Posts Tagged ‘walking in the Ardèche’

Ardèche Bridges

October 28, 2018


The Bridge across the Duzon on the way to Tournon

Due to an operation on my hand, Kate is doing all the driving for a month, which gives me the opportunity to admire our beautiful landscape and to appreciate the marvellous engineering of our roads. Just for fun I started to count the bridges that we cross on our different runs to Lamastre, St.Félicien, Tournon and Valence. For example on the short trip to Lamastre, which is just 6 miles, we cross 9 brooks or rivers. Intrigued, I checked the Internet about the number of bridges in the whole of the Ardèche and it transpires that there are 2345 bridges included in the departmental road system. That excludes all minor roads, village streets and hiking paths.

There are in fact more bridges here than in the Alps. The reason – expressed in the language of a kindergarten-geologist – is that the glaciers scooped out motorways in the Alps, whereas erosion in the Ardèche had to fight against hard crystalline rock, thus creating a topography resembling the teeth of a comb.

As the Romans were keen to get from Marseilles up North, there are several Roman bridges in the Ardèche – or at least several which are called Roman. Traditionally, old looking bridges are very soon qualified as Roman, but in fact there are only two still in use. The language of course does not help: roman in French is Romanesque – romain is Roman.

Bridge at Boucieu-le-Roi

Then there are a great number of medieval bridges, including the one closest to us crossing the Doux to Boucieu-le-Roi. Once a Roman bridge, the present construction dates from 1492 – that is not counting the bits that fall off when big lorries get stuck on it (last patched up in 2017).

Setting up a Picnic for Walksweeks by the Boucieu bridge

Very often while hiking one comes across an old bridge in a remote places.

Bridge on path from St. Félicien to Nozières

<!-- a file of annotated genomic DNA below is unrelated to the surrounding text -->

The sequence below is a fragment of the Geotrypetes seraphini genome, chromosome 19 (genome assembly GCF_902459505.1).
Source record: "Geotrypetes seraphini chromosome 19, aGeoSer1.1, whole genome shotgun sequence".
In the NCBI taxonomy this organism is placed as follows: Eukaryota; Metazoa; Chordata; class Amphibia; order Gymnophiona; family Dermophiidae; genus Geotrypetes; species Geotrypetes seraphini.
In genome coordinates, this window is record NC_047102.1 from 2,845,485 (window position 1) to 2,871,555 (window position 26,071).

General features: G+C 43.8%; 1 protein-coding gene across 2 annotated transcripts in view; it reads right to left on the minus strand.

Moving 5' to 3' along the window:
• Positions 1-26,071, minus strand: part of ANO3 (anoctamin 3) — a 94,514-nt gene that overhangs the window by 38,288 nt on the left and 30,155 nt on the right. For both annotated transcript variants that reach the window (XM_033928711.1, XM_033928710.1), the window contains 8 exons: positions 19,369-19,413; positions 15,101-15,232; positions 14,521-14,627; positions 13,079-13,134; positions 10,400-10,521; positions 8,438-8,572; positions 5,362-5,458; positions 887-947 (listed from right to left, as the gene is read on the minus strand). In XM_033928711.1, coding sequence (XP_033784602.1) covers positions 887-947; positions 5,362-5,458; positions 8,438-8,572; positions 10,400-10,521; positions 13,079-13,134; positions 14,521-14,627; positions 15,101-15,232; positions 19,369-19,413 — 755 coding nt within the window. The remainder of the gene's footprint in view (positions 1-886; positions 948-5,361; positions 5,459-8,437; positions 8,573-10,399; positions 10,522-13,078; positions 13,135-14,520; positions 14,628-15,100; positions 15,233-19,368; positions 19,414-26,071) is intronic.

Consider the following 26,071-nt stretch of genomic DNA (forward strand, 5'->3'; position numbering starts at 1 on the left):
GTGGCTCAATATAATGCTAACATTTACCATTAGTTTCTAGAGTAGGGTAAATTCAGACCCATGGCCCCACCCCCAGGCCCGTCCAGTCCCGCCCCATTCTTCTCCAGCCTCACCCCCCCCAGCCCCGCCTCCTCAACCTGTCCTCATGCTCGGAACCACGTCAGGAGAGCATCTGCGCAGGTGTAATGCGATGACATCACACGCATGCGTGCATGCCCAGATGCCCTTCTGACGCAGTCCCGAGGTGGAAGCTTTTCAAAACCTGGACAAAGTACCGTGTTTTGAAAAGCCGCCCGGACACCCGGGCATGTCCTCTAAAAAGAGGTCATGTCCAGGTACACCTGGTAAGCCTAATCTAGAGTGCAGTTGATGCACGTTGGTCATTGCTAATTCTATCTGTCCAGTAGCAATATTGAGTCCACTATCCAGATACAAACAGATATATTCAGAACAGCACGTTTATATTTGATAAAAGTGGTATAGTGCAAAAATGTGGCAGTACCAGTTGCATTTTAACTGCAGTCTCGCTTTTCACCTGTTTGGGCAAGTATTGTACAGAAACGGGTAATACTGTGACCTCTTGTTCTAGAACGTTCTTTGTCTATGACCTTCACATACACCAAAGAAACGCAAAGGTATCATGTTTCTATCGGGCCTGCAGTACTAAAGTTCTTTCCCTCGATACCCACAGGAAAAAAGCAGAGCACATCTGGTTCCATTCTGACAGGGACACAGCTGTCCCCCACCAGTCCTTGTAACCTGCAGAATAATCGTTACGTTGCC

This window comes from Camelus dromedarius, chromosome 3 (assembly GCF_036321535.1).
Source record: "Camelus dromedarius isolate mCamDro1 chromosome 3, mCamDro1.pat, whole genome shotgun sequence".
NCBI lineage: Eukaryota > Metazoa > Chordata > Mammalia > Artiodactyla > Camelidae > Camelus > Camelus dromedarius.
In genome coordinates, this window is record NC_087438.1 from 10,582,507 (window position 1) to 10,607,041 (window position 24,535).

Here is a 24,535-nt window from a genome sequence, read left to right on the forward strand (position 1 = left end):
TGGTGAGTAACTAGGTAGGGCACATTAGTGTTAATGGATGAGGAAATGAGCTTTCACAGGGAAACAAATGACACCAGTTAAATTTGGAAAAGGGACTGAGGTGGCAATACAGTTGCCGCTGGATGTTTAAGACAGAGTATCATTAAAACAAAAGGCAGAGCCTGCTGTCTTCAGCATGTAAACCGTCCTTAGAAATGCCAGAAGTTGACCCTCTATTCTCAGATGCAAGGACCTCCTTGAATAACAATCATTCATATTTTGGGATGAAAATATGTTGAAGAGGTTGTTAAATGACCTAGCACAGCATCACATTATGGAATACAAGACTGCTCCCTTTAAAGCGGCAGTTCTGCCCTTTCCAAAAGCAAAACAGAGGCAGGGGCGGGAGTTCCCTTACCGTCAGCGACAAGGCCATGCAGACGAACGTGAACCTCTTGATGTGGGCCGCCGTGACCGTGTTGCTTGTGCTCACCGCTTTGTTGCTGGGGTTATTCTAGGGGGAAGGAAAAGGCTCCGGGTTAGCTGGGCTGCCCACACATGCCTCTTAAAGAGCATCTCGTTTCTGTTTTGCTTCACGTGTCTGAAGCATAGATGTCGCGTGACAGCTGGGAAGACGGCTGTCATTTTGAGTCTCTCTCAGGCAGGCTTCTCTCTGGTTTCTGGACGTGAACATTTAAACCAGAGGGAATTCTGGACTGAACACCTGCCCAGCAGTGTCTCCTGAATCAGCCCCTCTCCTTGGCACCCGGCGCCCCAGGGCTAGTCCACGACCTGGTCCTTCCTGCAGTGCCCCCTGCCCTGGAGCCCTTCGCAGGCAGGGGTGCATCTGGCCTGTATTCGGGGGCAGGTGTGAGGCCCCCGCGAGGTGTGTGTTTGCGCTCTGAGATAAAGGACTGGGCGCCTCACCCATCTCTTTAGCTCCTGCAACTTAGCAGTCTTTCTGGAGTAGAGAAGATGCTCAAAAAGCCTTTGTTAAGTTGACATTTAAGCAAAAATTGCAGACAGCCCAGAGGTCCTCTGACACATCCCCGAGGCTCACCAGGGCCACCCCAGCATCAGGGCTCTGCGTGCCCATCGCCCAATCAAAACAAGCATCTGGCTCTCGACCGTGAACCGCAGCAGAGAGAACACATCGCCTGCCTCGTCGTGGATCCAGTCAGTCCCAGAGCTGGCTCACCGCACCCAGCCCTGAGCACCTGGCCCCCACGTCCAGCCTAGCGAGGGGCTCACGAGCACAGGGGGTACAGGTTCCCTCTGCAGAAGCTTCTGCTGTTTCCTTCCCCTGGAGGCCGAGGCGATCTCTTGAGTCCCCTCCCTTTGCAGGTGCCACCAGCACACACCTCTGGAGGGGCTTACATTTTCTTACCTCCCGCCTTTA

The picture above is of a bridge near St. Félicien and is at the moment our favourite one. It is on the old path between St.Félicien and Nozières and only about 6 miles from Les Sarziers. We discovered it only last year, when we were asked to mark a path for the Tourist Office.

We have walked across some extraordinary bridges in the South Ardèche, many of them spectacular and often built in impossible places. Some we are told have had the generous assistance of the devil. (As a Swiss I do feel obliged to inform you that there is only one genuine Devil’s bridge in the world, which crosses the Reuss on the St.Gotthard pass road. The others are all fake and the guy they thought was Satan was a farmer with a strange hair style and a pitch fork).

The Devil’s Bridge near Thuyets across the Ardèche river

The Ardèche boasts two famous inventors. In the 18th century, Monsieur Mongolfier from Annonay invented the hot air balloon. It is not clear whether his invention was prompted by the winding roads, and whether he thought that if everyone had a hot air balloon you could stop building bridges. Anyhow we are very proud of him and so was the king of France.

Suspension bridge across the Rhone from Tournon to Tain

Some 30 years later Marc Seguin, his somewhat more down-to-earth great-nephew, turned his attention to bridges and came up with the suspension bridge. Admittedly the concept was not completely original, as there were already chain bridges in the States and in Great Britain. What was new was the use of steel cables instead of chains. His first big bridge was built across the Rhône between Tournon and Tain in 1825, and his design became the prototype for the whole of France.

Spanning the Rhone is quite a feat and worthy of another post.  But tucked away in our side valleys, small ones like this will do.

La Ballastine

August 31, 2014

A friend was staying last week with her car and we were finally able to try out La Ballastine.  This walk, which has been on our to-walk list for a long time, follows the disused railway line between Le Cheylard and Lamastre, and takes its name from the ballast or chippings which were laid between the sleepers and the rails.  The walk is 21 km in length and impractical without a second car since for some unfathomable reason there is no bus service between the two towns.

postcard ballastine 2